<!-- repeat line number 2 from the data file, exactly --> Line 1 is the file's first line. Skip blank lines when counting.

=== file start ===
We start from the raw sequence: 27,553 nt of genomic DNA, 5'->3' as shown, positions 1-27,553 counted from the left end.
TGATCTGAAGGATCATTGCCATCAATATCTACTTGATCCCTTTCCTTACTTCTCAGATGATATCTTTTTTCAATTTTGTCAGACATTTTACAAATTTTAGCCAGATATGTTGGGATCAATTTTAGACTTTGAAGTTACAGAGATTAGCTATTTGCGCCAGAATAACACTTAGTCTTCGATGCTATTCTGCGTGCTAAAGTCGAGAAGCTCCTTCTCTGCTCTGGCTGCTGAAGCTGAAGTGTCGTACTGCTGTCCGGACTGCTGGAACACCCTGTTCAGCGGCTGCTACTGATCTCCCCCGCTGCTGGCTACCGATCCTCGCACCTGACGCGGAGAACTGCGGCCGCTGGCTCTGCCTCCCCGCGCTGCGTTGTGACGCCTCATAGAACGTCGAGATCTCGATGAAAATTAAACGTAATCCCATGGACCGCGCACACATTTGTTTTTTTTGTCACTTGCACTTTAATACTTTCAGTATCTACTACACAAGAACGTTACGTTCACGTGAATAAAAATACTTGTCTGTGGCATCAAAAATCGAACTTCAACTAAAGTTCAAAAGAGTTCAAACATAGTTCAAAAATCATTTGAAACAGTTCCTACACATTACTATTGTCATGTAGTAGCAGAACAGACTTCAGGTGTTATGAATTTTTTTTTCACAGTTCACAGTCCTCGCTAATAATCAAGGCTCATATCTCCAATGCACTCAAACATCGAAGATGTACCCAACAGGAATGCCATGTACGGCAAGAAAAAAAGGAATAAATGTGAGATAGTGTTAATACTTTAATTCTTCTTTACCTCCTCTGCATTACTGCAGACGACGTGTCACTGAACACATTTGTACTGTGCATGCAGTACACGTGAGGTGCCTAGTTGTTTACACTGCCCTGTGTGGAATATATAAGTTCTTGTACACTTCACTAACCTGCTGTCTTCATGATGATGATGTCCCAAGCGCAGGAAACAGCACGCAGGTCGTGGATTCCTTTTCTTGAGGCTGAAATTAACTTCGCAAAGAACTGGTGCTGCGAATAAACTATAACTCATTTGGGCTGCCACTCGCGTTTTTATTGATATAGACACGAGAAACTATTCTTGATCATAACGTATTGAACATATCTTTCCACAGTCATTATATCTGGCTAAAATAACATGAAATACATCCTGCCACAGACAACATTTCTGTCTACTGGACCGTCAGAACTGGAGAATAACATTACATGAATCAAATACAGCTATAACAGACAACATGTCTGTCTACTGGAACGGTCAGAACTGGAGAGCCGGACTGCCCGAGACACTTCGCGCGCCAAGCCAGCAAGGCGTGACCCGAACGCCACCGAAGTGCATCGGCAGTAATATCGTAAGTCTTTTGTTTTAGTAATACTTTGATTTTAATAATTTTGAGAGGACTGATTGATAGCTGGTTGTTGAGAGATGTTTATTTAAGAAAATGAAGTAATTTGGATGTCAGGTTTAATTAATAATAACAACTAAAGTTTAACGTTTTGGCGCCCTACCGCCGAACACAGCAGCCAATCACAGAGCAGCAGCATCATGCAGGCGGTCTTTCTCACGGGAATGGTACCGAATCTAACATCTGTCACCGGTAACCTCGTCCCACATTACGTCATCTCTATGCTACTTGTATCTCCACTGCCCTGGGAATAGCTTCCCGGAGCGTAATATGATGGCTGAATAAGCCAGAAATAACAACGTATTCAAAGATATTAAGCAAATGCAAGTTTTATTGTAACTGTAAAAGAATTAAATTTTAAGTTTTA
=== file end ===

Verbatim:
TGATCTGAAGGATCATTGCCATCAATATCTACTTGATCCCTTTCCTTACTTCTCAGATGATATCTTTTTTCAATTTTGTCAGACATTTTACAAATTTTAGCCAGATATGTTGGGATCAATTTTAGACTTTGAAGTTACAGAGATTAGCTATTTGCGCCAGAATAACACTTAGTCTTCGATGCTATTCTGCGTGCTAAAGTCGAGAAGCTCCTTCTCTGCTCTGGCTGCTGAAGCTGAAGTGTCGTACTGCTGTCCGGACTGCTGGAACACCCTGTTCAGCGGCTGCTACTGATCTCCCCCGCTGCTGGCTACCGATCCTCGCACCTGACGCGGAGAACTGCGGCCGCTGGCTCTGCCTCCCCGCGCTGCGTTGTGACGCCTCATAGAACGTCGAGATCTCGATGAAAATTAAACGTAATCCCATGGACCGCGCACACATTTGTTTTTTTTGTCACTTGCACTTTAATACTTTCAGTATCTACTACACAAGAACGTTACGTTCACGTGAATAAAAATACTTGTCTGTGGCATCAAAAATCGAACTTCAACTAAAGTTCAAAAGAGTTCAAACATAGTTCAAAAATCATTTGAAACAGTTCCTACACATTACTATTGTCATGTAGTAGCAGAACAGACTTCAGGTGTTATGAATTTTTTTTTCACAGTTCACAGTCCTCGCTAATAATCAAGGCTCATATCTCCAATGCACTCAAACATCGAAGATGTACCCAACAGGAATGCCATGTACGGCAAGAAAAAAAGGAATAAATGTGAGATAGTGTTAATACTTTAATTCTTCTTTACCTCCTCTGCATTACTGCAGACGACGTGTCACTGAACACATTTGTACTGTGCATGCAGTACACGTGAGGTGCCTAGTTGTTTACACTGCCCTGTGTGGAATATATAAGTTCTTGTACACTTCACTAACCTGCTGTCTTCATGATGATGATGTCCCAAGCGCAGGAAACAGCACGCAGGTCGTGGATTCCTTTTCTTGAGGCTGAAATTAACTTCGCAAAGAACTGGTGCTGCGAATAAACTATAACTCATTTGGGCTGCCACTCGCGTTTTTATTGATATAGACACGAGAAACTATTCTTGATCATAACGTATTGAACATATCTTTCCACAGTCATTATATCTGGCTAAAATAACATGAAATACATCCTGCCACAGACAACATTTCTGTCTACTGGACCGTCAGAACTGGAGAATAACATTACATGAATCAAATACAGCTATAACAGACAACATGTCTGTCTACTGGAACGGTCAGAACTGGAGAGCCGGACTGCCCGAGACACTTCGCGCGCCAAGCCAGCAAGGCGTGACCCGAACGCCACCGAAGTGCATCGGCAGTAATATCGTAAGTCTTTTGTTTTAGTAATACTTTGATTTTAATAATTTTGAGAGGACTGATTGATAGCTGGTTGTTGAGAGATGTTTATTTAAGAAAATGAAGTAATTTGGATGTCAGGTTTAATTAATAATAACAACTAAAGTTTAACGTTTTGGCGCCCTACCGCCGAACACAGCAGCCAATCACAGAGCAGCAGCATCATGCAGGCGGTCTTTCTCACGGGAATGGTACCGAATCTAACATCTGTCACCGGTAACCTCGTCCCACATTACGTCATCTCTATGCTACTTGTATCTCCACTGCCCTGGGAATAGCTTCCCGGAGCGTAATATGATGGCTGAATAAGCCAGAAATAACAACGTATTCAAAGATATTAAGCAAATGCAAGTTTTATTGTAACTGTAAAAGAATTAAATTTTAAGTTTTA